Hawkeye/Clint Barton was originally created by Stan Lee and Don Heck and made his debut in Tales of Suspense #57 originally released in September 1964. The difficulty of using Hawkeye as an example of someone who is hard of hearing is that his disability is constantly being retconned in and out of existence depending on the whims of the writer. The character became deaf during Hawkeye #4 (December 1983) when in order to stop a supervillain, Hawkeye purposefully deafens himself and loses 80% of his hearing. However, this was quickly retconned away.

In 2012, writer Matt Fraction and artist David Aja started a critically acclaimed series of comics on the character and this run will be where my analysis of the character is centered. Before I start my analysis, I want to give a brief background on the character. Similar to Batgirl. Clint Barton/Hawkeye has no superpowers. He is a world class athlete/marksman. His weapon of choice is a bow along with numerous trick arrows. Even though he has no superpowers like flight or super strength, Hawkeye does have very keen eyesight and fantastic reflexes. Hawkeye's vision is represented in the fact that he never misses a shot. The name Hawkeye comes from the idiom eyes like a hawk meaning someone with excellent vision. However, in giving Hawkeye fantastic vision it acts as a consolation prize for his deafness and this itself is a common trope in literature. His first appearance was in Tales of Suspense #57 and he later joined the Avengers in Avengers #16.

What makes Fraction and Aja's run of Hawkeye standout is how they acknowledge Hawkeye's deafness while at the same time building it into the character. Fraction reworks Hawkeye's origin story to include his deafness. Clint Barton and his brother Barney Barton grew in a family with an alcoholic father who abused Clint. This abuse partially deafened Clint and in response Clint and his brother Barney learned ASL to communicate. Fraction does not make explicit if Clint's hearing got better as he grew up but Fraction does state regarding Clint's perception of foreign languages that "Clint's still kind of reading lips so when people use accents or foreign languages he's maybe not sure what he's hearing or seeing."22 However, Clint's hearing status would become explicit at the end of Hawkeye #15 when he becomes deafened again by an assassin. Fraction and Aja examine the aftermath of the attack on Clint and his brother in Hawkeye #19.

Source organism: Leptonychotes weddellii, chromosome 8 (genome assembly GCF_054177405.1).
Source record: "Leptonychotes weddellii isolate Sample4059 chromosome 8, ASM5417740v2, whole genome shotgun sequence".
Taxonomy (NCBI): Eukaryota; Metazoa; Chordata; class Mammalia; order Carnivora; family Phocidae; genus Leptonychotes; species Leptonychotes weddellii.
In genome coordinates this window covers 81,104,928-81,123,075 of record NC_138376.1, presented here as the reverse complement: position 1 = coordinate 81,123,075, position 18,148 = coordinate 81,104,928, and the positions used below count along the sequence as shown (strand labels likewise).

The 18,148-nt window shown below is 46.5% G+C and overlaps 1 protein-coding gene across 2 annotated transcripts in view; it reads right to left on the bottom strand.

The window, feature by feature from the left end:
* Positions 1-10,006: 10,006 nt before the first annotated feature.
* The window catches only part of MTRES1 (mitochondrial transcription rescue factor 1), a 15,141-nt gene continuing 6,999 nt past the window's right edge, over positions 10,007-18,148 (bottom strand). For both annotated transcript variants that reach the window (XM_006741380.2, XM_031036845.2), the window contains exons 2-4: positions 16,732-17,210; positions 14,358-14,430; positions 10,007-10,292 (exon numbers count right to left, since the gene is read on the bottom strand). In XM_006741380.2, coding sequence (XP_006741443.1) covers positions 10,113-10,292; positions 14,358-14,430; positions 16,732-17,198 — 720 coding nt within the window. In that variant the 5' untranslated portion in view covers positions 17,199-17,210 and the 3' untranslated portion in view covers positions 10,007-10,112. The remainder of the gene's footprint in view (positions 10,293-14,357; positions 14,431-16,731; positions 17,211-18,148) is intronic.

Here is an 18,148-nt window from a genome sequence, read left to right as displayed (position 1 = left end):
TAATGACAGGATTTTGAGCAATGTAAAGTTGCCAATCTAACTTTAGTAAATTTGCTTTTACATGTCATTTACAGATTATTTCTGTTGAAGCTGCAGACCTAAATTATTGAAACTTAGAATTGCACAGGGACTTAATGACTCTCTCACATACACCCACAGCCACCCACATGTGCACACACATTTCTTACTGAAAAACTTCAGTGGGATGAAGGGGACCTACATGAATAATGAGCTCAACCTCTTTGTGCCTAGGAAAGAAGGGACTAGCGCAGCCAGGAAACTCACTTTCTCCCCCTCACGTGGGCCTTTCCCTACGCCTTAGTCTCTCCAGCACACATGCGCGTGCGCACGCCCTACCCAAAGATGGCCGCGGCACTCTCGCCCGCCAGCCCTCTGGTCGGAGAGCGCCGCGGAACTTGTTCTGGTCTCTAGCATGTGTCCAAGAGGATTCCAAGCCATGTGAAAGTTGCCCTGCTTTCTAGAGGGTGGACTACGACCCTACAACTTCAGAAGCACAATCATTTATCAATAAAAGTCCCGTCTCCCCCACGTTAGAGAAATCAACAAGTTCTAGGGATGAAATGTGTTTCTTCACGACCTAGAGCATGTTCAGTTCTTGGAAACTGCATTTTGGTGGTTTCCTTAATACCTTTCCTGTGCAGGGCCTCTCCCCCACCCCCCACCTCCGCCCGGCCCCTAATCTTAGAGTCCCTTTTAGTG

To reflect Clint's hearing loss, the duo removed verbal dialogue and replaced it with ASL but leave empty dialogue balloons. By replacing text with ASL, it makes Hawkeye's deafness visible to the audience. This choice represents not only Barney's attempt to communicate with his deaf brother but also the audience's interpretation of what is going on with Clint because Fraction and Aja do not provide translation for the signs. In making the choice to not provide translation for the ASL, Fraction and Aja force the reader to pick up on non-verbal clues such as body language and facial expressions. However, this can also become problematic as it positions ASL as a foreign and undecipherable language.